The United States and China forged an agreement last year not to conduct cyber espionage against corporations, but it seems pretty likely that groups based in China have continued to do so. However, it might not all be the fault of the government there, according to a report from security company FireEye.
Of 72 groups that FireEye suspects of operating in China or in China’s interests, 13 of them compromised corporate networks in the U.S., Europe and Japan between last fall - when the agreement was reached - and this month, according the report, “Redline Drawn: China Recalculates Its Use of Cyber Espionage”.
They also compromised a combination of government, military and business networks in countries surrounding China, the report says.
FireEye attributes the 72 China-related attack groups with carrying out 262 network compromises during that time period against a range of victim types, some of them corporations.
But overall, China-based cyber espionage against corporate targets has been declining since 2014, well before the agreement with the U.S.
FireEye suggests several reasons:
- First, Chinese President Xi Jinpin has been centralizing the country’s cyber resources and cracking down on unauthorized use of state resources, which might include agencies carrying out their own espionage against businesses without official state sanction. Cleaning up such abuse might have reduced the spying.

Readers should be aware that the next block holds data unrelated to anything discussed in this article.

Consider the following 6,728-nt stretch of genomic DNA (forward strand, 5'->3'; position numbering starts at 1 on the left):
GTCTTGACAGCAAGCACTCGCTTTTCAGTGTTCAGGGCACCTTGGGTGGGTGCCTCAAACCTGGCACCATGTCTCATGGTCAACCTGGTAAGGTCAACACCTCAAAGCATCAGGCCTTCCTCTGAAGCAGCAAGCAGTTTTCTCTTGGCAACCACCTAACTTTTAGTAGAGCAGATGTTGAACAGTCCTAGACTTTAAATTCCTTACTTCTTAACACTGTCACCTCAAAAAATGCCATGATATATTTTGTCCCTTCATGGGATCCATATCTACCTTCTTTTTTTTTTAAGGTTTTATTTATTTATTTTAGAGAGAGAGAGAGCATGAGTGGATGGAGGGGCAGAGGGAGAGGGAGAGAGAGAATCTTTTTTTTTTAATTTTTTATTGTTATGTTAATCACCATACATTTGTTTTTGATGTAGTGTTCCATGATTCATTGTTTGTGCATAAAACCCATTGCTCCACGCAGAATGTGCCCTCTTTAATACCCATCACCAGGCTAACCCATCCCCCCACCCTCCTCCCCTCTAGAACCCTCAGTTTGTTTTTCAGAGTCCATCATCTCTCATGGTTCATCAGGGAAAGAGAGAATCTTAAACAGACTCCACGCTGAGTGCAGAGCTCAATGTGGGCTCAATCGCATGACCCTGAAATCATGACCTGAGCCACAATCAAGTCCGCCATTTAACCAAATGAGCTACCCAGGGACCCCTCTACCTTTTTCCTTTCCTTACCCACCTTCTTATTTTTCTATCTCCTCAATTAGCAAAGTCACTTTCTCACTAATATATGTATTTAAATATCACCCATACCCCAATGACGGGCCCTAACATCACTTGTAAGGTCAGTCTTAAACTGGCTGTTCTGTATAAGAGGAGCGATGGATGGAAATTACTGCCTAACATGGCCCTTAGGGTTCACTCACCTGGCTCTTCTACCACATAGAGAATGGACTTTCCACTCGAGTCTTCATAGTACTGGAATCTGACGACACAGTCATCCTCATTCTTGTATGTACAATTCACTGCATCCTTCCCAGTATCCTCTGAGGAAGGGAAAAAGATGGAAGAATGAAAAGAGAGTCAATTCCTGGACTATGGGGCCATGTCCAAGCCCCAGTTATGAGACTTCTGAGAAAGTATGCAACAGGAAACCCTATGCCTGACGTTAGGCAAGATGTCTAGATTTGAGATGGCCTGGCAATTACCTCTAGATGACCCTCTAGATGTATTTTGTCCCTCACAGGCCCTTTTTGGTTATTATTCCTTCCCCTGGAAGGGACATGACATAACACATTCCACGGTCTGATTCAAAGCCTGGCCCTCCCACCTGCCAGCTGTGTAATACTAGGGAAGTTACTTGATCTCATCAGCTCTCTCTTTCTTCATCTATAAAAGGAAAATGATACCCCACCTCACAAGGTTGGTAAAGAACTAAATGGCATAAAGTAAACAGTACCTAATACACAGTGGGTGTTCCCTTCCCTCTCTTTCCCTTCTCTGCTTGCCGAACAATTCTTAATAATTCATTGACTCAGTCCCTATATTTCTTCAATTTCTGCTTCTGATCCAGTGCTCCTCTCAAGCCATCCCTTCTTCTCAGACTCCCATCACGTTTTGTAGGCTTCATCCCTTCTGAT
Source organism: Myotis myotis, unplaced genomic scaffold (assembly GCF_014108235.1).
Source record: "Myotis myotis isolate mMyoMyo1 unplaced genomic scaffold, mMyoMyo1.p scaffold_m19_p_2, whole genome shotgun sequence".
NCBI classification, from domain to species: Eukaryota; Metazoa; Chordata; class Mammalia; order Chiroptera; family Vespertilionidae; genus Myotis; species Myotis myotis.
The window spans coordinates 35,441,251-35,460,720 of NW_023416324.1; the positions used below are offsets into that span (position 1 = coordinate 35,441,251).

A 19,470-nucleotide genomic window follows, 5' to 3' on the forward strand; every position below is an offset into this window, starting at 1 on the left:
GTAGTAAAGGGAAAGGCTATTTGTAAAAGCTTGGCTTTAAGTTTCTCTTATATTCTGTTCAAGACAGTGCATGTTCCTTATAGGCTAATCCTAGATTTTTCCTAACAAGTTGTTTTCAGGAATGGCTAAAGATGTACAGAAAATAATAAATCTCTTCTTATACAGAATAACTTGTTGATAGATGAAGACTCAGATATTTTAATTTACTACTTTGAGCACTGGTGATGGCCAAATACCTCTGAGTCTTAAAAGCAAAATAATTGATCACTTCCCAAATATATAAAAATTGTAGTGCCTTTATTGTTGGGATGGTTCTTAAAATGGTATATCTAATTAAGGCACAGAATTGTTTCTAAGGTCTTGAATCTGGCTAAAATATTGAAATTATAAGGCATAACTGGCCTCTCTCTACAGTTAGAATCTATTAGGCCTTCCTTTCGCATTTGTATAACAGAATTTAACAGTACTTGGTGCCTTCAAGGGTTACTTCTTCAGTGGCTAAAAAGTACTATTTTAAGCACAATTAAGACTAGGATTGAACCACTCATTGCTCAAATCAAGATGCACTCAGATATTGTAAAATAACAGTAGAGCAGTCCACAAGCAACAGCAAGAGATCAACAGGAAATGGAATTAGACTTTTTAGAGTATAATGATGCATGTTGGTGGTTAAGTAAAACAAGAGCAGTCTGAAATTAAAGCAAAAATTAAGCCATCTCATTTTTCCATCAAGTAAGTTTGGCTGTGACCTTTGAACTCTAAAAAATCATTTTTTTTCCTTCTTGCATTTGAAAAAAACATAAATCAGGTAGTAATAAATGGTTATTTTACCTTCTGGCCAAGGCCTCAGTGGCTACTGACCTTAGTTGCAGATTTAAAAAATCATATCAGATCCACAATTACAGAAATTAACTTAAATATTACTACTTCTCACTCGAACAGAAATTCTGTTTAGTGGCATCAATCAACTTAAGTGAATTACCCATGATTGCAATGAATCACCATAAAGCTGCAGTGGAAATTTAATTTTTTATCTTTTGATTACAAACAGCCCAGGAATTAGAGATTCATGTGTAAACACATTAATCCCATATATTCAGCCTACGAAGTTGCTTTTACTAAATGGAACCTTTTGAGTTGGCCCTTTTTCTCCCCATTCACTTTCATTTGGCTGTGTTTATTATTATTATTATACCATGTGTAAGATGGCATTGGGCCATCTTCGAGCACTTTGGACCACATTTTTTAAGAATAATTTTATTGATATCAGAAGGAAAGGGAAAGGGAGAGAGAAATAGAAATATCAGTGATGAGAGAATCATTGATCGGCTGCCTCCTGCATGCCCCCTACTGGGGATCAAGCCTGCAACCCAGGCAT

- Public exposure of Chinese involvement in cyberattacks against businesses may have had the effect of curbing them in order to avoid embarrassment or to improve relations with the U.S.
- At the same time the U.S. cranked up the pressure against China for these activities. In 2014 it indicted Peoples’ Liberation Army members and a private Chinese national on charges of cyber espionage. In 2015 President Obama OK'd sanctions against individuals and groups that engage in cyber espionage and rumors circulated that some of them would be directed specifically at China. These diplomatic moves may have helped to influence China to cut back these activities.
FireEye says that declines in corporate cyber espionage might not all be directed by the state. In tracking the 72 threat actors in China, it notes that some have altered some of their tools and tactics, and some have altered none of them. Some have changed some of their tools and tactics apparently in response to having their old ones exposed publicly. Some groups have changed the goal of their activities from spying to compromising servers to use as infrastructure for later attacks.
The bottom line, FireEye says, is that there appears to be no centrally controlled and coordinated cyber espionage effort. Groups may act out of a desire for economic or military advantage or they may do so out of patriotism. The net result is fewer incidents of China-backed corporate espionage, the report says.